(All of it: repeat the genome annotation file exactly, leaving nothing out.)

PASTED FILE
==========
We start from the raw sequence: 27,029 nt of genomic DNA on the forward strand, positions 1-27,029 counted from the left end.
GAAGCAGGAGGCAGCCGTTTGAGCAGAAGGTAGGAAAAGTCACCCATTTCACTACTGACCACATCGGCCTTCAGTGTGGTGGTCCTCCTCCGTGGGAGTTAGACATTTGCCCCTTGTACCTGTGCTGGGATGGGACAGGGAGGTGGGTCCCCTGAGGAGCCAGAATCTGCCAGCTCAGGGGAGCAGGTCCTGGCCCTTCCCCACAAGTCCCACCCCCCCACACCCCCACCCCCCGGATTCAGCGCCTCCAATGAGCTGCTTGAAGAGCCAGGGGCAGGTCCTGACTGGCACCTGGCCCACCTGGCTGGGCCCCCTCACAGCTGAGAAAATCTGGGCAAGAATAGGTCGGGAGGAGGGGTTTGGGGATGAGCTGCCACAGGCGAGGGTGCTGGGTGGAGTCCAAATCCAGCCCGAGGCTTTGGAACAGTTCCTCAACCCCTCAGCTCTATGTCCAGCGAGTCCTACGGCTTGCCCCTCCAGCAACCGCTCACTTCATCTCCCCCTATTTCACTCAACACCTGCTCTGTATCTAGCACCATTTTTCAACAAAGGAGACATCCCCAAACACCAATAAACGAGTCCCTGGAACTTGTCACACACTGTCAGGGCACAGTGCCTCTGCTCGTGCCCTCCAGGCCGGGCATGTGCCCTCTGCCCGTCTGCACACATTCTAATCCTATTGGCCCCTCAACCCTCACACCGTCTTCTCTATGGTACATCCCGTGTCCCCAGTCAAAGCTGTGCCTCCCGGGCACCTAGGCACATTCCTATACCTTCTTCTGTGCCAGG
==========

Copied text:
We start from the raw sequence: 27,029 nt of genomic DNA on the forward strand, positions 1-27,029 counted from the left end.
GAAGCAGGAGGCAGCCGTTTGAGCAGAAGGTAGGAAAAGTCACCCATTTCACTACTGACCACATCGGCCTTCAGTGTGGTGGTCCTCCTCCGTGGGAGTTAGACATTTGCCCCTTGTACCTGTGCTGGGATGGGACAGGGAGGTGGGTCCCCTGAGGAGCCAGAATCTGCCAGCTCAGGGGAGCAGGTCCTGGCCCTTCCCCACAAGTCCCACCCCCCCACACCCCCACCCCCCGGATTCAGCGCCTCCAATGAGCTGCTTGAAGAGCCAGGGGCAGGTCCTGACTGGCACCTGGCCCACCTGGCTGGGCCCCCTCACAGCTGAGAAAATCTGGGCAAGAATAGGTCGGGAGGAGGGGTTTGGGGATGAGCTGCCACAGGCGAGGGTGCTGGGTGGAGTCCAAATCCAGCCCGAGGCTTTGGAACAGTTCCTCAACCCCTCAGCTCTATGTCCAGCGAGTCCTACGGCTTGCCCCTCCAGCAACCGCTCACTTCATCTCCCCCTATTTCACTCAACACCTGCTCTGTATCTAGCACCATTTTTCAACAAAGGAGACATCCCCAAACACCAATAAACGAGTCCCTGGAACTTGTCACACACTGTCAGGGCACAGTGCCTCTGCTCGTGCCCTCCAGGCCGGGCATGTGCCCTCTGCCCGTCTGCACACATTCTAATCCTATTGGCCCCTCAACCCTCACACCGTCTTCTCTATGGTACATCCCGTGTCCCCAGTCAAAGCTGTGCCTCCCGGGCACCTAGGCACATTCCTATACCTTCTTCTGTGCCAGG